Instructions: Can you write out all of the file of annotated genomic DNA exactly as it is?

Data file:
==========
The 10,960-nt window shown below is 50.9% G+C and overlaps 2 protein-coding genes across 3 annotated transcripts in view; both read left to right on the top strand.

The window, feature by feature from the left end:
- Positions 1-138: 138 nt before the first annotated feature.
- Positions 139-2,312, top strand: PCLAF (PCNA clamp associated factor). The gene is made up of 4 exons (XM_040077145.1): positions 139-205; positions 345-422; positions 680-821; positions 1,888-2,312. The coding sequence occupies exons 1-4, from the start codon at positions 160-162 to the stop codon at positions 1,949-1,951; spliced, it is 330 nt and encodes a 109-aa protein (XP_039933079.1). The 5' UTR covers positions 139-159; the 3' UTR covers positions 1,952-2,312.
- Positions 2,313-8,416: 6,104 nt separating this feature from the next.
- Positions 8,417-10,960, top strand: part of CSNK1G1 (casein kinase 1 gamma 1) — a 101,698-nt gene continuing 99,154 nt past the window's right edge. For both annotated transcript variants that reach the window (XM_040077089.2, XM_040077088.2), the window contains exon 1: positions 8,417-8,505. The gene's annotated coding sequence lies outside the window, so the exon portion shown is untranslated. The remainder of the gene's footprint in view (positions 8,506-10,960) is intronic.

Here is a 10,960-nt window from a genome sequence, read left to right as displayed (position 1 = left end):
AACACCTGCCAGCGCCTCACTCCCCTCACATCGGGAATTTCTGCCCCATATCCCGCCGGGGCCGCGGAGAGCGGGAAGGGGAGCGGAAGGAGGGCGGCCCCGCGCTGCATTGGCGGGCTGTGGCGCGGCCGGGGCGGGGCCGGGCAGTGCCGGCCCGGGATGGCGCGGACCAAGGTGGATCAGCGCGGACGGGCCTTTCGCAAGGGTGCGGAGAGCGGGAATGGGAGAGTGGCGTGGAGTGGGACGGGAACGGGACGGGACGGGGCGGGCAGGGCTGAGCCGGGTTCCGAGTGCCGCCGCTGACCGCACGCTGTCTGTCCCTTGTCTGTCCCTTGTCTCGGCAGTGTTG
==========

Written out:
The 10,960-nt window shown below is 50.9% G+C and overlaps 2 protein-coding genes across 3 annotated transcripts in view; both read left to right on the top strand.

The window, feature by feature from the left end:
- Positions 1-138: 138 nt before the first annotated feature.
- Positions 139-2,312, top strand: PCLAF (PCNA clamp associated factor). The gene is made up of 4 exons (XM_040077145.1): positions 139-205; positions 345-422; positions 680-821; positions 1,888-2,312. The coding sequence occupies exons 1-4, from the start codon at positions 160-162 to the stop codon at positions 1,949-1,951; spliced, it is 330 nt and encodes a 109-aa protein (XP_039933079.1). The 5' UTR covers positions 139-159; the 3' UTR covers positions 1,952-2,312.
- Positions 2,313-8,416: 6,104 nt separating this feature from the next.
- Positions 8,417-10,960, top strand: part of CSNK1G1 (casein kinase 1 gamma 1) — a 101,698-nt gene continuing 99,154 nt past the window's right edge. For both annotated transcript variants that reach the window (XM_040077089.2, XM_040077088.2), the window contains exon 1: positions 8,417-8,505. The gene's annotated coding sequence lies outside the window, so the exon portion shown is untranslated. The remainder of the gene's footprint in view (positions 8,506-10,960) is intronic.

Here is a 10,960-nt window from a genome sequence, read left to right as displayed (position 1 = left end):
AACACCTGCCAGCGCCTCACTCCCCTCACATCGGGAATTTCTGCCCCATATCCCGCCGGGGCCGCGGAGAGCGGGAAGGGGAGCGGAAGGAGGGCGGCCCCGCGCTGCATTGGCGGGCTGTGGCGCGGCCGGGGCGGGGCCGGGCAGTGCCGGCCCGGGATGGCGCGGACCAAGGTGGATCAGCGCGGACGGGCCTTTCGCAAGGGTGCGGAGAGCGGGAATGGGAGAGTGGCGTGGAGTGGGACGGGAACGGGACGGGACGGGGCGGGCAGGGCTGAGCCGGGTTCCGAGTGCCGCCGCTGACCGCACGCTGTCTGTCCCTTGTCTGTCCCTTGTCTCGGCAGTGTTG